LCR rules in operation
Compliance with the LCR requires banks to hold at least 60% in Level 1 HQLA. Those assets receive no haircut under the provision and consist of reserve balances, Treasurys, securities issued or guaranteed by U.S. government agencies as well as securities issued or guaranteed by a foreign government or central bank that have zero percent risk weight under regulators' risk-based capital rules. These securities are considered less risky and by their nature generally carry lower yields.
Banks can hold HQLAs classified as level 2A and level 2B to comply with the LCR, but those assets are limited to 40% of their total HQLAs and receive haircuts. Those securities, investment grade agency debt, sovereign securities not classified as Level 1 as well as investment grade corporate debt, tend to carry more attractive yields.
Looking at proposals for LCR changes
The LCR excluded municipal securities from HQLA, but there is an effort to change that designation. The House passed a bipartisan bill in early February that would require bank regulators to count munis as level 2A liquid assets under the LCR.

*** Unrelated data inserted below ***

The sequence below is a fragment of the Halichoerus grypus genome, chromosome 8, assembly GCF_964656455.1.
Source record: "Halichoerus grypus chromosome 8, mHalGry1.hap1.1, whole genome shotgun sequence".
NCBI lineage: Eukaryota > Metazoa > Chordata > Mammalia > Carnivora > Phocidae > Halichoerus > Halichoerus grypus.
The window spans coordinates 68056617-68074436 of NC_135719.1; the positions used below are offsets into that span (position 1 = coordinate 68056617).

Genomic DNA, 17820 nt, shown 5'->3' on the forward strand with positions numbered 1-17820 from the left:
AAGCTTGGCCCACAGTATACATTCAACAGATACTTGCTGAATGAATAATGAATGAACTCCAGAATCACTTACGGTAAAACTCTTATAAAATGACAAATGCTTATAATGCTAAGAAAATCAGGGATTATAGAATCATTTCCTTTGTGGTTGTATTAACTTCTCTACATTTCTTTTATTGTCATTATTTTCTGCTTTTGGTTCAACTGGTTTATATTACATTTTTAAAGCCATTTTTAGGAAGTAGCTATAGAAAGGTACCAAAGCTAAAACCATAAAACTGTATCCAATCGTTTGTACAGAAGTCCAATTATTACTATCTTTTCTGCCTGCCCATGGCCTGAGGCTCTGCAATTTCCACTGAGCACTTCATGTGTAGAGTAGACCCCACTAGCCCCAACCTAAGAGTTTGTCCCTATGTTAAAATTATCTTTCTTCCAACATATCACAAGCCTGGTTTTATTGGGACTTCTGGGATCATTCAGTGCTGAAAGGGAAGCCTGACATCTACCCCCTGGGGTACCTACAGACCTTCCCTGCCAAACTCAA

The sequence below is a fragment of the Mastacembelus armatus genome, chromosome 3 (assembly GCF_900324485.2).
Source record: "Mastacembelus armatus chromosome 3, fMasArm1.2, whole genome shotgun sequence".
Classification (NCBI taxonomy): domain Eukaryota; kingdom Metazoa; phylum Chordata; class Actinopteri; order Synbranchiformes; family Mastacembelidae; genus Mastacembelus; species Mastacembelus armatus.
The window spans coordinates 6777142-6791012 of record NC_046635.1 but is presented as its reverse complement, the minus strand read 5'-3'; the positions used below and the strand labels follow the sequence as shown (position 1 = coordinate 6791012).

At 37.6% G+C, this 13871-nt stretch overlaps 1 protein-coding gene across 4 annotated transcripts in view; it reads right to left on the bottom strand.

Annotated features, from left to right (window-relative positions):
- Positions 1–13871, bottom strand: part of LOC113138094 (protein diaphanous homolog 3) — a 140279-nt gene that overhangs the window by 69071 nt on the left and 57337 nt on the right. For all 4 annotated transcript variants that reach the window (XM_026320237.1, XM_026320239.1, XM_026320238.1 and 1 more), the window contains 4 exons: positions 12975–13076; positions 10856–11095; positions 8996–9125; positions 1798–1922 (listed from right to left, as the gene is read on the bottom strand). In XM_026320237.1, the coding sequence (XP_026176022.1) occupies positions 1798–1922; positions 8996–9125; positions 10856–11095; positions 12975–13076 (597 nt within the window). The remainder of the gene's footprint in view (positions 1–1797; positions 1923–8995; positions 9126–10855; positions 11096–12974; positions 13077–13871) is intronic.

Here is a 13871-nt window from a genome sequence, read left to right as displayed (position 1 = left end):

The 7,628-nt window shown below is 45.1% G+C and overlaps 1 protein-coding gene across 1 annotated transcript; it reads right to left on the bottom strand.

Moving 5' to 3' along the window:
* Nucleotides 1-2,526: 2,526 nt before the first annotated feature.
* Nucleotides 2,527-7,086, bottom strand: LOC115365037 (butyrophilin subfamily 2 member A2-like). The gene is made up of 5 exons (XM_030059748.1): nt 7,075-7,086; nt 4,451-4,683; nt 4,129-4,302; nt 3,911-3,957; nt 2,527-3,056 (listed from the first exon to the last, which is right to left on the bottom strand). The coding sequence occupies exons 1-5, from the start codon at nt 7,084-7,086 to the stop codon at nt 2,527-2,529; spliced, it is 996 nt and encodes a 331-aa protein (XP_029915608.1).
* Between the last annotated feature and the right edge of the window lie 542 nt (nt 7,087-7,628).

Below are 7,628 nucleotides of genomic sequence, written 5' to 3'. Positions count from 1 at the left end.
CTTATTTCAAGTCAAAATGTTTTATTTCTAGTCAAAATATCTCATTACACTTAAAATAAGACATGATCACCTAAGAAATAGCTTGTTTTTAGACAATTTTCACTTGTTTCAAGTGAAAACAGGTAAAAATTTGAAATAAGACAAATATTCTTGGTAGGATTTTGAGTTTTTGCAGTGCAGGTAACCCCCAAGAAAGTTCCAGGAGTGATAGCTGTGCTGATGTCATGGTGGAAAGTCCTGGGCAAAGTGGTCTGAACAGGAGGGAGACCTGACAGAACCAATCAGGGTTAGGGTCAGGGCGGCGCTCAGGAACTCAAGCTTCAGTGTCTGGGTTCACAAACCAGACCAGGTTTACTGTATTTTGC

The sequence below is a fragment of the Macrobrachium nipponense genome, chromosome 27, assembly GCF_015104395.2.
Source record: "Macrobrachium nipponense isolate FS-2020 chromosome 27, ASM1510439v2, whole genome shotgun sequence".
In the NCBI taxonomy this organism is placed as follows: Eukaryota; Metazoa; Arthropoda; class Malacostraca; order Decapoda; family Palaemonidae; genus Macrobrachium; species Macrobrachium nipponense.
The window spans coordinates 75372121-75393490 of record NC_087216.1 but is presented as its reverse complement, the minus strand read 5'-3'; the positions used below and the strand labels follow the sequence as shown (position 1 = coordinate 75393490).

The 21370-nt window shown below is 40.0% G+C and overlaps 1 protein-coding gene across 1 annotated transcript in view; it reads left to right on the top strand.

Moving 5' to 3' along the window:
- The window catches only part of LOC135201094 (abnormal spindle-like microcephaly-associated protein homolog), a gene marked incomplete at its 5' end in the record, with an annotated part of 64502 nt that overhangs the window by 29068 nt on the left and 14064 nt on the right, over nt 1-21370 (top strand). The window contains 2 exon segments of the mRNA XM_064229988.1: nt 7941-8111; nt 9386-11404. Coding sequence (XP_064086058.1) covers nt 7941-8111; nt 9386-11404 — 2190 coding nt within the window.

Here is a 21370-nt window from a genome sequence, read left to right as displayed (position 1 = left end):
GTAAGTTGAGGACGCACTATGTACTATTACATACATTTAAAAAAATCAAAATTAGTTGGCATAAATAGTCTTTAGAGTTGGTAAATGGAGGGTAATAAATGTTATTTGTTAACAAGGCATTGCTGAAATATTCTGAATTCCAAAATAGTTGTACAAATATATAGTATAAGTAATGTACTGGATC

Regulators have said that they did not include munis in the original rule due to concerns over the securities' liquidity in a stressed situation. The Fed, however, has proposed to amend the rule to allow some investment grade, general obligation U.S. state and municipal bonds to be counted as HQLA if they meet the same liquidity criteria that applies to corporate debt securities.
That inclusion could offer LCR banks some opportunity to pick up yield in their investment portfolios, even though the search for yield in the market has compressed spreads on munis. LCR banks already have sizable muni holdings, with those securities equating to 6.64% of their securities as of the fourth quarter of 2015.
However, changing the definition of HQLA to include munis will not relieve banks subject to the LCR of its full burden since the provision also covers funding. The LCR treats retail deposits far more favorably, assigning slower outflow rates to those funds. And the impact of that designation has already been partially felt in the market.